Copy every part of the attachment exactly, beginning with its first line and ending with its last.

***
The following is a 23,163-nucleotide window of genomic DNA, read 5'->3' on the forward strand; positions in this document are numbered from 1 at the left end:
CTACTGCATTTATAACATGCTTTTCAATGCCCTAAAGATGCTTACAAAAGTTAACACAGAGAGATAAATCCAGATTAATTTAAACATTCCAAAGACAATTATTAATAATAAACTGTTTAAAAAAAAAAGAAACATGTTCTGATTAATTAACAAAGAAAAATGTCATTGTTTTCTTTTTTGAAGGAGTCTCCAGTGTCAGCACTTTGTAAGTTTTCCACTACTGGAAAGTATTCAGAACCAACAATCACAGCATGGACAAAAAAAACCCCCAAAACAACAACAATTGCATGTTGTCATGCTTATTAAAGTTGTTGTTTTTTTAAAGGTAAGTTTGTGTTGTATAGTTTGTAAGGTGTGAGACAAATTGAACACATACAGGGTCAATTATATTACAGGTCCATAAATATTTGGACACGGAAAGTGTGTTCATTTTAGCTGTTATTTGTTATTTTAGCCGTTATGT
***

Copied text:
The following is a 23,163-nucleotide window of genomic DNA, read 5'->3' on the forward strand; positions in this document are numbered from 1 at the left end:
CTACTGCATTTATAACATGCTTTTCAATGCCCTAAAGATGCTTACAAAAGTTAACACAGAGAGATAAATCCAGATTAATTTAAACATTCCAAAGACAATTATTAATAATAAACTGTTTAAAAAAAAAAGAAACATGTTCTGATTAATTAACAAAGAAAAATGTCATTGTTTTCTTTTTTGAAGGAGTCTCCAGTGTCAGCACTTTGTAAGTTTTCCACTACTGGAAAGTATTCAGAACCAACAATCACAGCATGGACAAAAAAAACCCCCAAAACAACAACAATTGCATGTTGTCATGCTTATTAAAGTTGTTGTTTTTTTAAAGGTAAGTTTGTGTTGTATAGTTTGTAAGGTGTGAGACAAATTGAACACATACAGGGTCAATTATATTACAGGTCCATAAATATTTGGACACGGAAAGTGTGTTCATTTTAGCTGTTATTTGTTATTTTAGCCGTTATGT